In this study, we examined the effects of direct signaling by TLR ligands Pam3CSK4 (TLR1/TLR2), Imiquimod (TLR7), and CpG-ODN2006 (TLR9) on B cell-derived 24 cytokines, chemokines, and hematopoietic growth factor production. We observed that all three ligands activated B cells and induced secretion of 11 of 24 cytokines and chemokines, whereas hematopoietic growth factor production was induced predominantly by TLR1/TLR2 ligand. Furthermore, the majority of cytokines, chemokines, and hematopoietic growth factors are predominantly or exclusively produced by CD19+CD27+ memory B cells, and in general TLR2 was a stronger signal than TLR7 and TLR9 to induce their production. To the best of our knowledge, this is the first report of comprehensive analysis of secretion of cytokines, chemokines, and hematopoietic growth factors by direct activation of human naive and memory B cells by TLR ligands. Our data supports a role of B cells in innate immune response against microbial pathogens and immune homeostasis.
Materials and Methods
Peripheral blood was obtained from young healthy volunteers. Protocol was approved by Human Subject Institution Review Board of the University of California, Irvine.
The following monoclonal antibodies and their isotype controls were used — Peridinin chlorophyll protein PerCP-conjugated anti-CD19, PE-conjugated anti-CD27, fluorescein isothiocyanate (FITC)-conjugated anti-CD80, PE-conjugated anti-CD86, PerCP-conjugated anti-HLADR, and APC-conjugated anti-CD25, all purchased from BD Pharmingen (San Jose, CA). B cell enrichment kit was purchased from Stem Cell Technologies (Vancouver, BC, Canada). TLR agonist: Pam3CSK4 (TLR1/TLR2), Imiquimod (TLR7), and CpG-ODN2006 (TLR9) were purchased from InvivoGen (San Diego , California).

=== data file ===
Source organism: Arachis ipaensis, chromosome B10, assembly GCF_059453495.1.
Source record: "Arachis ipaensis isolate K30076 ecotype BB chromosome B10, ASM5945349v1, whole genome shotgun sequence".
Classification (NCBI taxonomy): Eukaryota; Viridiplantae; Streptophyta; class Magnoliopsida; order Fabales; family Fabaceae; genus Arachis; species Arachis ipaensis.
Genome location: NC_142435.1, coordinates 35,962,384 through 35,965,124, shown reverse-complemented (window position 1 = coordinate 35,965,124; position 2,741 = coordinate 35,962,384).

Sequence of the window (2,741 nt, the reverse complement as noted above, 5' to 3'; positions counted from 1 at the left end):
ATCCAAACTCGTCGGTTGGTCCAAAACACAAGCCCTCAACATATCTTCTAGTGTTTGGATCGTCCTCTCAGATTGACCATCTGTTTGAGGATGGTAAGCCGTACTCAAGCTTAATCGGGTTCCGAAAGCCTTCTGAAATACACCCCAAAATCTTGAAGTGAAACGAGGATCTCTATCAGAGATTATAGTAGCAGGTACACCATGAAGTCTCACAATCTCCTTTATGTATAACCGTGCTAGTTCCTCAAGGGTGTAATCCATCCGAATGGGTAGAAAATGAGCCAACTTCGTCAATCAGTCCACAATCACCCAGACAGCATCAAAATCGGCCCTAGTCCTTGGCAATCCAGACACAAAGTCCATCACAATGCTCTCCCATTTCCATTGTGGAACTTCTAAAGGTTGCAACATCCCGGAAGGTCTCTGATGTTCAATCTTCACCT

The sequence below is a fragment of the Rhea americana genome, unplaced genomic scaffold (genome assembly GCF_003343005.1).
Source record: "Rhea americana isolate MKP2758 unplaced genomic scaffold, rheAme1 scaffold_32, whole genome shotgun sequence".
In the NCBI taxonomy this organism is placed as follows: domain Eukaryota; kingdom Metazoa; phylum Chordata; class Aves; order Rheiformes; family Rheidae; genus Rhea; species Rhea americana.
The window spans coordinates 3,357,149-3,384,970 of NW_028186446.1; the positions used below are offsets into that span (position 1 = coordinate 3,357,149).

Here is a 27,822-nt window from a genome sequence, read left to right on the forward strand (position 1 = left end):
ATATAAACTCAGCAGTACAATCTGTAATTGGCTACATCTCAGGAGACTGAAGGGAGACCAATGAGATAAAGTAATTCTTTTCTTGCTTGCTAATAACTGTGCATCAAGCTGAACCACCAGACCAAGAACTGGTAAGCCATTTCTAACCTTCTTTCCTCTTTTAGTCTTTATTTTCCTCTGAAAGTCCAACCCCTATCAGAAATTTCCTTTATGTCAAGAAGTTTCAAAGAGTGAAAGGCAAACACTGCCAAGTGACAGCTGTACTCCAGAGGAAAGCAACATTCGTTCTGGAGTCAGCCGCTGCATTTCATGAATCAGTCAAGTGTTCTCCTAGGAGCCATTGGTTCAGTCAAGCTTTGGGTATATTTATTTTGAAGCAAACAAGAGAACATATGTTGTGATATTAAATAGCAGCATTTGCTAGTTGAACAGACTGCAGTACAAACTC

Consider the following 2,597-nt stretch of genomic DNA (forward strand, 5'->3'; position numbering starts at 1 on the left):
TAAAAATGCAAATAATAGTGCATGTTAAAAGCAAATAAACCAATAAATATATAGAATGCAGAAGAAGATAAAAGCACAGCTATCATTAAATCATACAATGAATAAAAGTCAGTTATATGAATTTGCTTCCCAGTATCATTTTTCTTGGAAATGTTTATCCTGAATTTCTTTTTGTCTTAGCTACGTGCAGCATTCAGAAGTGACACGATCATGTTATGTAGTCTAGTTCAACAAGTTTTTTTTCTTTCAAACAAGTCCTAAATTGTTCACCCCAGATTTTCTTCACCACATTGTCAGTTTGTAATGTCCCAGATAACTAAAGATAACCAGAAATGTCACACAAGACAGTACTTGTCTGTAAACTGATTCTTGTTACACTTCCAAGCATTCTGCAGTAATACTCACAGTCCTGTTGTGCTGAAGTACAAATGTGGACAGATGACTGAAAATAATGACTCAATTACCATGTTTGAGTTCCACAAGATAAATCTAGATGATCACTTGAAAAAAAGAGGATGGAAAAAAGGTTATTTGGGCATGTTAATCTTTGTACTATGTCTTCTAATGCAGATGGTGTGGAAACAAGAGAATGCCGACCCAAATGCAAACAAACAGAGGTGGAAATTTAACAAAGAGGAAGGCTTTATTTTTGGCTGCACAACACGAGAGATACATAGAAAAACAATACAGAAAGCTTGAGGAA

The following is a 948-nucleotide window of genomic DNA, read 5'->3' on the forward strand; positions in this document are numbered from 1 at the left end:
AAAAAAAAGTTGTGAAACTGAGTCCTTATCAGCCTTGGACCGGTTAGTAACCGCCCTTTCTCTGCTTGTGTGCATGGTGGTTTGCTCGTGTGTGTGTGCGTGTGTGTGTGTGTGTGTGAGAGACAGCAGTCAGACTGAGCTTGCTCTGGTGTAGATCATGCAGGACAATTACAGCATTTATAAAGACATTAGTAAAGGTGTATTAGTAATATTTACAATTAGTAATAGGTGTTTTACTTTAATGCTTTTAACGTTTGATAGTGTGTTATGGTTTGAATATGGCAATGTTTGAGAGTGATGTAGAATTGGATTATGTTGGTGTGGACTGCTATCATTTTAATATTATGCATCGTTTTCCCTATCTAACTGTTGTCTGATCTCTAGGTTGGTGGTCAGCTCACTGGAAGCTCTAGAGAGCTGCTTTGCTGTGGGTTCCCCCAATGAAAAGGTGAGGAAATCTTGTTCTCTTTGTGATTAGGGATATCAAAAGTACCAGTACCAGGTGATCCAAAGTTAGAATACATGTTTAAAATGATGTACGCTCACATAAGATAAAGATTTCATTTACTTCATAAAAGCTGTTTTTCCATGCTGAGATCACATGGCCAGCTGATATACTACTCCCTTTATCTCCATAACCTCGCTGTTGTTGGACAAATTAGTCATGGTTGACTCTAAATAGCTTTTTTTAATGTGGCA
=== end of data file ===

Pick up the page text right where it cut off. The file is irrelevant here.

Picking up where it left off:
Purification of B Cells and B Cell Subsets
B lymphocytes were purified by immunomagnetic human B cell enrichment Kit according to manufacturer’s instructions. In brief, peripheral blood mononuclear cells were suspended at no more than 1 × 108 cells/ml in PBS containing 2% FBS. Negative selection cocktail (100 μl/ml) is added and incubated at room temperature for 15 min. Then the magnetic nanoparticles are added at 50 μl/ml cells and incubated for 10 min. Cells are placed in a 12 × 75 mm polystyrene tube at a volume of 2.5 ml/tube and placed into the magnet for 5 min. The magnet is inverted and the supernatant was poured off. The magnetic labeled unwanted cells remain bound inside the original tube. The purity of negatively selected cells was assessed by flow cytometry (>97%) as detected by the presence of CD20. Furthermore, during the process of purification, B cells were not activated as determined by the expression of CD80, CD86, CD25, and HLA-DR in B cells in whole peripheral blood and in the purified B cells.